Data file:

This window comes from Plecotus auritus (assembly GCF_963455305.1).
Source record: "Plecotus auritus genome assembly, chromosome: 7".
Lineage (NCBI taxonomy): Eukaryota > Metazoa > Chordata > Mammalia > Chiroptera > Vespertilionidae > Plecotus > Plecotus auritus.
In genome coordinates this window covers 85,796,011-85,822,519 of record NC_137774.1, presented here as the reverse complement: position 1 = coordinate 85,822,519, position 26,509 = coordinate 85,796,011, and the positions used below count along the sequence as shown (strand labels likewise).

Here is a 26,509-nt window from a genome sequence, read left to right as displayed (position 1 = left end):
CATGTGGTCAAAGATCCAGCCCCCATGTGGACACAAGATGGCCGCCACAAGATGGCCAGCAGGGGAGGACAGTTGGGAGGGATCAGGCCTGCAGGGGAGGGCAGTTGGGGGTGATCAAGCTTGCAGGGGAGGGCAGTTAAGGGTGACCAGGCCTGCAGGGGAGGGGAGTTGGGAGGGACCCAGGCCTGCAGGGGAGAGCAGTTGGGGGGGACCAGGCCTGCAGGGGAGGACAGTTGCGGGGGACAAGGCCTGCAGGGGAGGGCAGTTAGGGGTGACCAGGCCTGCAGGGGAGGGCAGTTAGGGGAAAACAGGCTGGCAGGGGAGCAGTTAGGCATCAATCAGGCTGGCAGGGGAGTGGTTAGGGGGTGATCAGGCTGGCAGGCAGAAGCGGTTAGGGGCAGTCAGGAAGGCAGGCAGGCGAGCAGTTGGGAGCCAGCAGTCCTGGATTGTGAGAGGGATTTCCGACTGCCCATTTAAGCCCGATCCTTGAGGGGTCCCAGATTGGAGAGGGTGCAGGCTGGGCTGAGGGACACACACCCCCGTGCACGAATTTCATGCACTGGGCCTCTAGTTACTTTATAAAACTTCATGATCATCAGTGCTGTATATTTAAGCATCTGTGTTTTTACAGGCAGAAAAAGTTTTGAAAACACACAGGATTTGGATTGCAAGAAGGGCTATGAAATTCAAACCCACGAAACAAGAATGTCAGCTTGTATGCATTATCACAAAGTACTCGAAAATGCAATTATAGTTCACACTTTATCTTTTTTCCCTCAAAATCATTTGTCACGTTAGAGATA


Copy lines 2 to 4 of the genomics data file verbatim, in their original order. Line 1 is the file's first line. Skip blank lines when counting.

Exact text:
Source record: "Plecotus auritus genome assembly, chromosome: 7".
Lineage (NCBI taxonomy): Eukaryota > Metazoa > Chordata > Mammalia > Chiroptera > Vespertilionidae > Plecotus > Plecotus auritus.
In genome coordinates this window covers 85,796,011-85,822,519 of record NC_137774.1, presented here as the reverse complement: position 1 = coordinate 85,822,519, position 26,509 = coordinate 85,796,011, and the positions used below count along the sequence as shown (strand labels likewise).